This study aimed to determine the effectiveness of CEF, NAC, and co-treatment with these agents on the improvement of histological and functional locomotor recovery following the contusion model of SCI in rats.
This study was conducted on 28 adult male Wistar rats (280 - 300 g, age 10 - 11 weeks at the time of surgery) provided by the Experimental Animal Center of Tabriz University of Medical Sciences. Rats were kept under standard environmentally controlled conditions and 12h/12h light/dark cycles with water and food available ad libitum.
Rats were randomly divided into four groups (n = 7 per group). Group I (Saline) received normal saline (10 mL/kg, intraperitoneally (ip); once a day for seven days after SCI surgery). Group II (CEF) received ceftriaxone (100 mg/kg, ip; once a day for seven days after SCI surgery). Group III (NAC) received N-acetylcysteine (150 mg/kg, ip; once a day for seven days after SCI surgery). Group IV (CEF + NAC) received ceftriaxone (100 mg/kg, ip) and N-acetylcysteine (150 mg/kg, ip) once a day for seven days after SCI surgery.
Spinal cord contusion injury at T10 thoracic level was performed using the Neurosciences Research Center (NSRC) impactor under aseptic conditions. Briefly, rats were anesthetized by the inhalation of the isoflurane-oxygen mixture with an induction dose of 5% for 5 min and a maintenance dose of 2 - 3% during surgery. The animals were subjected to laminectomy at the T10 vertebral level while the intact spinal cord was exposed. Then, they received moderate spinal cord contusion using the NSRC impactor (Home-made code: 90778) (14) with a force of 150 kilodyne (kdyn). Immediately after surgery, 0.05 mg/kg of ketoprofen was injected subcutaneously, which was repeated the next day to limit postoperative pain. In the first week after surgery, rats received daily administration of ciprofloxacin (8 mg/kg/day, ip) in 2 mL saline to prevent infection and dehydration. After SCI, rats were not capable of spontaneous micturition (7 - 14 days post-SCI) and their bladders were manually expressed twice daily.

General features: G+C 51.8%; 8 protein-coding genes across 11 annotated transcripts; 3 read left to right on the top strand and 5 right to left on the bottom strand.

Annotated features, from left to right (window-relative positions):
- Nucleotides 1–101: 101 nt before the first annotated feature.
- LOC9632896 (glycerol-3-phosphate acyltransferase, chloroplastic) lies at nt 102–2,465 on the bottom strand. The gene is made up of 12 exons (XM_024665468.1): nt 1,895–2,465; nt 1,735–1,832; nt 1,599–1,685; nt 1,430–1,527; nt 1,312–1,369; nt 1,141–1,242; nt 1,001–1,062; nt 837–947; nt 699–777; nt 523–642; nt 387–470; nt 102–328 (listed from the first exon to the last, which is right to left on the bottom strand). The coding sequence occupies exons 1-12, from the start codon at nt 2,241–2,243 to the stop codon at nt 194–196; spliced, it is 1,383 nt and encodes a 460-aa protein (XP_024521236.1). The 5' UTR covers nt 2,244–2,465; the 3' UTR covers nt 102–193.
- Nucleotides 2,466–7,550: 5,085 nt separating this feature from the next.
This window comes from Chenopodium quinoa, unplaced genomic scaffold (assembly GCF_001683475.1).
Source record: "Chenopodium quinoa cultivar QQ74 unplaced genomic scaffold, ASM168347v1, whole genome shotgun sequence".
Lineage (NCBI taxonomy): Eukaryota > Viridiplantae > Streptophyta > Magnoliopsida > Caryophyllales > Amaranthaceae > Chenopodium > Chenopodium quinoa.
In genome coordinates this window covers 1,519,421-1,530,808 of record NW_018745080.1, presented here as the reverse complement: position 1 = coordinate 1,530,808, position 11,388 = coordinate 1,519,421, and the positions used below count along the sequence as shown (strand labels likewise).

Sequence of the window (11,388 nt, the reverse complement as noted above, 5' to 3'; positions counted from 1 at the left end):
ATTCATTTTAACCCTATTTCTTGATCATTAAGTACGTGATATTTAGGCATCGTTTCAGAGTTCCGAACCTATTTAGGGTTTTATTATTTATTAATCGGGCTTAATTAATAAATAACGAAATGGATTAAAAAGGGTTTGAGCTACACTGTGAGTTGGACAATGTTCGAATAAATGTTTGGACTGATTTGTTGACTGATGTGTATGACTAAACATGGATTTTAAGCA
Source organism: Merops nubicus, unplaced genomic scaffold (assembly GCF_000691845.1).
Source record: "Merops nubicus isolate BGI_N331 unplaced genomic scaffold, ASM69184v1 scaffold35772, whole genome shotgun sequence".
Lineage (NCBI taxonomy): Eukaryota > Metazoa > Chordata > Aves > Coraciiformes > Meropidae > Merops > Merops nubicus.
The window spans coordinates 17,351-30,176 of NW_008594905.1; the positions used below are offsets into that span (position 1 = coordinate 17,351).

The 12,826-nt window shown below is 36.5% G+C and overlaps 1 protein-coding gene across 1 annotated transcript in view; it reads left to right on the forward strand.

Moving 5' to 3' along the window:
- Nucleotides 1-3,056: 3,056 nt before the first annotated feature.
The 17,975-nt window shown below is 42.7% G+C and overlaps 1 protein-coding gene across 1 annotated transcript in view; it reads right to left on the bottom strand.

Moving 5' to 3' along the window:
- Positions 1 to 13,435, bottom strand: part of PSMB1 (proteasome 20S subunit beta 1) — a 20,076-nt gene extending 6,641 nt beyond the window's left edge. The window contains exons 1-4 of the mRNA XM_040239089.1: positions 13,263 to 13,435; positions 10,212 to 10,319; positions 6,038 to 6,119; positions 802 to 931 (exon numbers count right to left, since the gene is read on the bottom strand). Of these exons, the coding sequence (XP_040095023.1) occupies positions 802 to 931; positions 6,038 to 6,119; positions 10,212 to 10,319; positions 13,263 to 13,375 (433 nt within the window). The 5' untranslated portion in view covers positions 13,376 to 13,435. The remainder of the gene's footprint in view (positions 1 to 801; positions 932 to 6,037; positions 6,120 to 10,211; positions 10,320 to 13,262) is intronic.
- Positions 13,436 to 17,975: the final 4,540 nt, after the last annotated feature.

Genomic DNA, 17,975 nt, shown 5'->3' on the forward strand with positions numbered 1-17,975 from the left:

Following SCI, hindlimb motor function was assessed based on the Basso, Beattie, and Bresnahan (BBB) score test (15) weekly for six weeks. In a blinded study, the BBB score was evaluated for each rat according to the movement of each joint, each paw position, coordination, and stepping from 0 (no observable hindlimb movement) to 21 (normal movement, including consistently coordinated stepping with parallel paw position during locomotion).